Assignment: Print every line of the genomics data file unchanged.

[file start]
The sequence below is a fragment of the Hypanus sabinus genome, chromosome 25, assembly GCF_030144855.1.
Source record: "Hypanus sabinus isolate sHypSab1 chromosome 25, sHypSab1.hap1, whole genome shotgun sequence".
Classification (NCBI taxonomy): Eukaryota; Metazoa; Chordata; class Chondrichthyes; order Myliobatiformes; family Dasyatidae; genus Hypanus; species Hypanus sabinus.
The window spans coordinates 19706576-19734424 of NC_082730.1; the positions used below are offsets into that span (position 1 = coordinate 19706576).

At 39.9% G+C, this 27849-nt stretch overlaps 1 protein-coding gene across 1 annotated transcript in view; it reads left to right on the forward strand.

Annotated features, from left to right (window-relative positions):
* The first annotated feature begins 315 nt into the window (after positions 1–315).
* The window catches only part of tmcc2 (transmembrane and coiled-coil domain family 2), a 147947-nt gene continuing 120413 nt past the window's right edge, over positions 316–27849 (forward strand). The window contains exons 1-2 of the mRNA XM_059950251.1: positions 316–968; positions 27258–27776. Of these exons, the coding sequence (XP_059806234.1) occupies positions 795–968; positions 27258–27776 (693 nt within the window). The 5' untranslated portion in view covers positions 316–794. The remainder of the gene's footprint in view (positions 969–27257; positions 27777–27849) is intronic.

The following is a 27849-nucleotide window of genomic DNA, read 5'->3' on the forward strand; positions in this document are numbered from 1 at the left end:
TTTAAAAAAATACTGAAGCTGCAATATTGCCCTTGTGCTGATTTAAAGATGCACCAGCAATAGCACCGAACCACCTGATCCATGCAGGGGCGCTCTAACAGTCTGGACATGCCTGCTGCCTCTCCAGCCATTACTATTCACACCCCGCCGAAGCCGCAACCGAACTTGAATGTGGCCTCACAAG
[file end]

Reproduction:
The sequence below is a fragment of the Hypanus sabinus genome, chromosome 25, assembly GCF_030144855.1.
Source record: "Hypanus sabinus isolate sHypSab1 chromosome 25, sHypSab1.hap1, whole genome shotgun sequence".
Classification (NCBI taxonomy): Eukaryota; Metazoa; Chordata; class Chondrichthyes; order Myliobatiformes; family Dasyatidae; genus Hypanus; species Hypanus sabinus.
The window spans coordinates 19706576-19734424 of NC_082730.1; the positions used below are offsets into that span (position 1 = coordinate 19706576).

At 39.9% G+C, this 27849-nt stretch overlaps 1 protein-coding gene across 1 annotated transcript in view; it reads left to right on the forward strand.

Annotated features, from left to right (window-relative positions):
* The first annotated feature begins 315 nt into the window (after positions 1–315).
* The window catches only part of tmcc2 (transmembrane and coiled-coil domain family 2), a 147947-nt gene continuing 120413 nt past the window's right edge, over positions 316–27849 (forward strand). The window contains exons 1-2 of the mRNA XM_059950251.1: positions 316–968; positions 27258–27776. Of these exons, the coding sequence (XP_059806234.1) occupies positions 795–968; positions 27258–27776 (693 nt within the window). The 5' untranslated portion in view covers positions 316–794. The remainder of the gene's footprint in view (positions 969–27257; positions 27777–27849) is intronic.

The following is a 27849-nucleotide window of genomic DNA, read 5'->3' on the forward strand; positions in this document are numbered from 1 at the left end:
TTTAAAAAAATACTGAAGCTGCAATATTGCCCTTGTGCTGATTTAAAGATGCACCAGCAATAGCACCGAACCACCTGATCCATGCAGGGGCGCTCTAACAGTCTGGACATGCCTGCTGCCTCTCCAGCCATTACTATTCACACCCCGCCGAAGCCGCAACCGAACTTGAATGTGGCCTCACAAG